Star Wars

World Between Worlds: Ahsoka Episode 5 Wasted Its Wildest Sci-Fi Concept

And that’s a good thing.


Sometimes, it feels like there are two different versions of Ahsoka. There’s the version that Rebels fans see, the epilogue they were promised at the end of the animated series but in live-action. Then, there’s the version that fans who have only seen the live-action Disney+ shows have seen, a glimpse into Ahsoka’s past from before we met her in The Mandalorian Season 2.

Balancing these two levels of knowledge and emotional resonance has proven to be one of the most frustrating elements of the entire show. This reached a head in Episode 4, when Ahsoka has a near-death experience and wakes up in a mystical realm. This one location proves just how Ahsoka is dealing with its biggest issue — and why it’s the best-case scenario for the show.

Is Ahsoka in the World Between Worlds? Does it even matter?


When Ahsoka finds herself in this strange place, it was instantly recognizable to Rebels fans as the World Between Worlds, the plane outside of time and place that was used by Ezra Bridger to save Ahsoka’s life. But unlike the purpose it served in Rebels, this World Between Worlds scene was not used to manipulate time, just to explore the past in a new perspective.

But for Star Wars fans who haven’t seen Rebels, this plane was simply where Ahsoka woke up — it could be what purgatory looks like in the Star Wars universe, it could be related to Force ghosting, or it could simply be Ahsoka’s imagination. Does it really matter? It’s simply where Ahsoka manages to reconnect with her old master, no matter what form he takes. Wherever she is, it’s where she needs to be to heal from her past and choose to live.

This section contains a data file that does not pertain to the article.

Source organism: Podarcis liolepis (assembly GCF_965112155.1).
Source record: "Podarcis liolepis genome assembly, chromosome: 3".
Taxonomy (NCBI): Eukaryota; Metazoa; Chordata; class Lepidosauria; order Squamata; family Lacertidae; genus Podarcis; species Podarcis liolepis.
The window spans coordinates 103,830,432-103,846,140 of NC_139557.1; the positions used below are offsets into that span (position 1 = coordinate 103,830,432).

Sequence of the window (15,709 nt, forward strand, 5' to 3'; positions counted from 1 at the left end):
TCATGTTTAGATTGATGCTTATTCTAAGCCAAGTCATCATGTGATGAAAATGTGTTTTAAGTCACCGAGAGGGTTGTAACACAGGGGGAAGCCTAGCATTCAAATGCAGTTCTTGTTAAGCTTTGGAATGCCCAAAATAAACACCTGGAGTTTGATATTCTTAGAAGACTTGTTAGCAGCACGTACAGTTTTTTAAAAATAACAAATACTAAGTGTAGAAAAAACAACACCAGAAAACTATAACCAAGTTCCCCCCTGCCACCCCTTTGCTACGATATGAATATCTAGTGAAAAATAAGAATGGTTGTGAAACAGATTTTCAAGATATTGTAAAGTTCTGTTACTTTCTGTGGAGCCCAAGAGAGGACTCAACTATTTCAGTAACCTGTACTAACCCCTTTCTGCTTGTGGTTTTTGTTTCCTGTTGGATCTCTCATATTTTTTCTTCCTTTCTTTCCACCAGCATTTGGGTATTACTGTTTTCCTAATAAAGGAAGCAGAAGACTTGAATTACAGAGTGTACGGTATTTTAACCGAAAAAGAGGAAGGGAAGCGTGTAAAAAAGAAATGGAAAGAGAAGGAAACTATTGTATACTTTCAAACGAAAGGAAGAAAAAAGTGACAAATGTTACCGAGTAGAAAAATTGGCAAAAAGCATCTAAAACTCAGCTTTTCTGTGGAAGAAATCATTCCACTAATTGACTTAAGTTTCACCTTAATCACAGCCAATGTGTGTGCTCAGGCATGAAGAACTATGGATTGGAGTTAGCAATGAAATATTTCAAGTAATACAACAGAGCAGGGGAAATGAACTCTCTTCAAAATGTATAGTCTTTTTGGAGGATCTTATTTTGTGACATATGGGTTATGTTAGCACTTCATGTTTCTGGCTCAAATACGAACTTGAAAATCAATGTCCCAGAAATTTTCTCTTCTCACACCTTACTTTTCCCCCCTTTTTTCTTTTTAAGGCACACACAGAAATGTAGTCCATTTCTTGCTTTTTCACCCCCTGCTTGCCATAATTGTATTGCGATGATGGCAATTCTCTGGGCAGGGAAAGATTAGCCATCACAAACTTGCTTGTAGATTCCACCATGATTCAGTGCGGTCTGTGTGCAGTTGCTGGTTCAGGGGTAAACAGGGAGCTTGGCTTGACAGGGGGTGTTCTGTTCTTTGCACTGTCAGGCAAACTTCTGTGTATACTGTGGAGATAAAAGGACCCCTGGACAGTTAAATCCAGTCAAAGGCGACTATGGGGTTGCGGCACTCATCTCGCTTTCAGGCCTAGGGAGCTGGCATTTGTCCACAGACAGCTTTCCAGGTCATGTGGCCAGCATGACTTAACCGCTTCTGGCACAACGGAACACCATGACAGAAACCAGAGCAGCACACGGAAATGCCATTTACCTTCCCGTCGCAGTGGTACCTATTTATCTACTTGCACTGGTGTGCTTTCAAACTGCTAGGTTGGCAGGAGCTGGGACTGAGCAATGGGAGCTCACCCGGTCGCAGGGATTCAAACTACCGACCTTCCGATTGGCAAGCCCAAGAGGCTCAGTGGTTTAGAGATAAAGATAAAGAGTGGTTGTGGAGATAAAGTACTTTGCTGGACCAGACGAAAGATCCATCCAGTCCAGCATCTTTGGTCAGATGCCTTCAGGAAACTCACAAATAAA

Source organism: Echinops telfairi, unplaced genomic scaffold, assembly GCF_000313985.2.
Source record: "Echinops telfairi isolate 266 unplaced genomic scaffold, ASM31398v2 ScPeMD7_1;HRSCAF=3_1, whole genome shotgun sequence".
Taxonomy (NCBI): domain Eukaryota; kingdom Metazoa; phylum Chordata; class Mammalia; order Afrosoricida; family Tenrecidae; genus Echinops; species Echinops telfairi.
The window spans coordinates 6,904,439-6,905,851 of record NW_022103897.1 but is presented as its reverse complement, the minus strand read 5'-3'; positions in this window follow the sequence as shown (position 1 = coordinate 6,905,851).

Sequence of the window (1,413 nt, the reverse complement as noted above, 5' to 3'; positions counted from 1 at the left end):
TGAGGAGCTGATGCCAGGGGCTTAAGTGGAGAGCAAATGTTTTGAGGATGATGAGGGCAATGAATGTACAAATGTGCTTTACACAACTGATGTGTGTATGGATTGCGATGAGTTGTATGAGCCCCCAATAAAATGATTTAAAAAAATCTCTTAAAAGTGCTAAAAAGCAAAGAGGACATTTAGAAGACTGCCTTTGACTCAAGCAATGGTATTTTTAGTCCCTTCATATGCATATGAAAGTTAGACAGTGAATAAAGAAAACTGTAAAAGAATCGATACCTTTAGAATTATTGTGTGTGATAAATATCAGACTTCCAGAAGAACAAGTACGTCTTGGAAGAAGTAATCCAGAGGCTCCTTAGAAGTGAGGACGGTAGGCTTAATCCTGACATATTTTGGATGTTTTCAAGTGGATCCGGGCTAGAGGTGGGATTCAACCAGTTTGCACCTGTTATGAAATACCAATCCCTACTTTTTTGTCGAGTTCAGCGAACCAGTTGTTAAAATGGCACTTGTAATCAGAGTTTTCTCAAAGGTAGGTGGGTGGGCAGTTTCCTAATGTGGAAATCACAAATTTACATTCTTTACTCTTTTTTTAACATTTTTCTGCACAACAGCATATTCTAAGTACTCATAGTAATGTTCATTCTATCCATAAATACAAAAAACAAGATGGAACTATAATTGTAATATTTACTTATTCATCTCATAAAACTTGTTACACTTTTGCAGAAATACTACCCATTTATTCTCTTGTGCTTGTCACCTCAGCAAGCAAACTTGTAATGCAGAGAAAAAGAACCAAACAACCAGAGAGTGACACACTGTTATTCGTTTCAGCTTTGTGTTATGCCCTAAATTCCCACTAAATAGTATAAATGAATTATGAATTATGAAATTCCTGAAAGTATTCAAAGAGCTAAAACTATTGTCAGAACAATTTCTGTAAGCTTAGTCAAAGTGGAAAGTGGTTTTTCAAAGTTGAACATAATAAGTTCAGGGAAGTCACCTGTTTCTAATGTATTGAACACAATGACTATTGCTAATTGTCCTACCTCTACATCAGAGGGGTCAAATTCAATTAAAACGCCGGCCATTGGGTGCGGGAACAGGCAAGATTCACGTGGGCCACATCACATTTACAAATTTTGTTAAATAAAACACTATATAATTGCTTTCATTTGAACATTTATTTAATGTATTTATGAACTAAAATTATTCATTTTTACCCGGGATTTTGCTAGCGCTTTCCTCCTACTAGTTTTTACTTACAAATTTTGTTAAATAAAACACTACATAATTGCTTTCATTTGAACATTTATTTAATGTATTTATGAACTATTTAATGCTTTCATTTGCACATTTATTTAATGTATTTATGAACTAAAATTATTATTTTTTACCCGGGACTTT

Ahsoka and Ezra in the World Between Worlds in Rebels.


If that’s the case, then why did this space have to look like the World Between Worlds at all? What this series has done, essentially, is rendered an element that could have been incredibly hard to explain into nothing more than an Easter Egg for Rebels fans.

This could be interpreted as a waste of such a cool and powerful facet of the Star Wars universe, but this “waste” is a microcosm of what makes Ahsoka great — it rewards Rebels fans with cool choices like the memorial mural and references to Sabine’s past, but it doesn’t require that knowledge to understand exactly what is going on.

Ahsoka is working on two different levels to tell a story that satisfies both the die-hard fans and the casual watchers, and finding a way to include even the most complex moments from the animated series in a way that even the newest Star Wars fans can understand. It’s a tricky balancing act that shows just how genius this show really is.

Ahsoka is now streaming on Disney+.

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